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Brazil was discovered by the Portuguese in the year of 1500. The king of Portugal, Dom Manuel I, sent a naval expedition to explore the new land. They arrived at Guanabara Bay on January 1, 1502. The Portuguese mistook the large bay for the mouth of a river (rio), and this is how the city earned its name - Rio de Janeiro.
One of Rio's most famous postcards is the view of the Sugarloaf and the Guanabara Bay, but this is just a small portion of it. It extends for 16 miles inland, with a width of up to 15 miles. The Bay is surrounded by historical attractions, dotted by islands, and the two largest cities in the State of Rio - Niteroi is just across the bridge.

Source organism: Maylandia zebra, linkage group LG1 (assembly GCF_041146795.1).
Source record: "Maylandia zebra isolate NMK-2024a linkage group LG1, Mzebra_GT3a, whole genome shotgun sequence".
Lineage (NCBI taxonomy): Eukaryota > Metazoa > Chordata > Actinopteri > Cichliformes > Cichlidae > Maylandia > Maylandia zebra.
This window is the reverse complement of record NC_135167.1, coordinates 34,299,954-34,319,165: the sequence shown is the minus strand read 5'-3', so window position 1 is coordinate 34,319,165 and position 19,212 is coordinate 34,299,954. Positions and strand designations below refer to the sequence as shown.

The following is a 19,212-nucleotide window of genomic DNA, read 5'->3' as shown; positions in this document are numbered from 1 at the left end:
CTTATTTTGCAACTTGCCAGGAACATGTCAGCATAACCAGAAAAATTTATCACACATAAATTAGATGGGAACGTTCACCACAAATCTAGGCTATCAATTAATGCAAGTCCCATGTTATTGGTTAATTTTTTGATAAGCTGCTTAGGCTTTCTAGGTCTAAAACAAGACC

If you come to Rio, one way or another you will run into Guanabara Bay. It is one of the prettiest sights, and it can be seen from both the city's most popular tourist attractions: The Sugarloaf and Corcovado Hill.
Tour operators offer you a chance to visit Guanabara Bay by boat or yacht, day or night. You may also take on your own the ferries to Niteroi or the Island of Paquetá (rent a bike once you get there).
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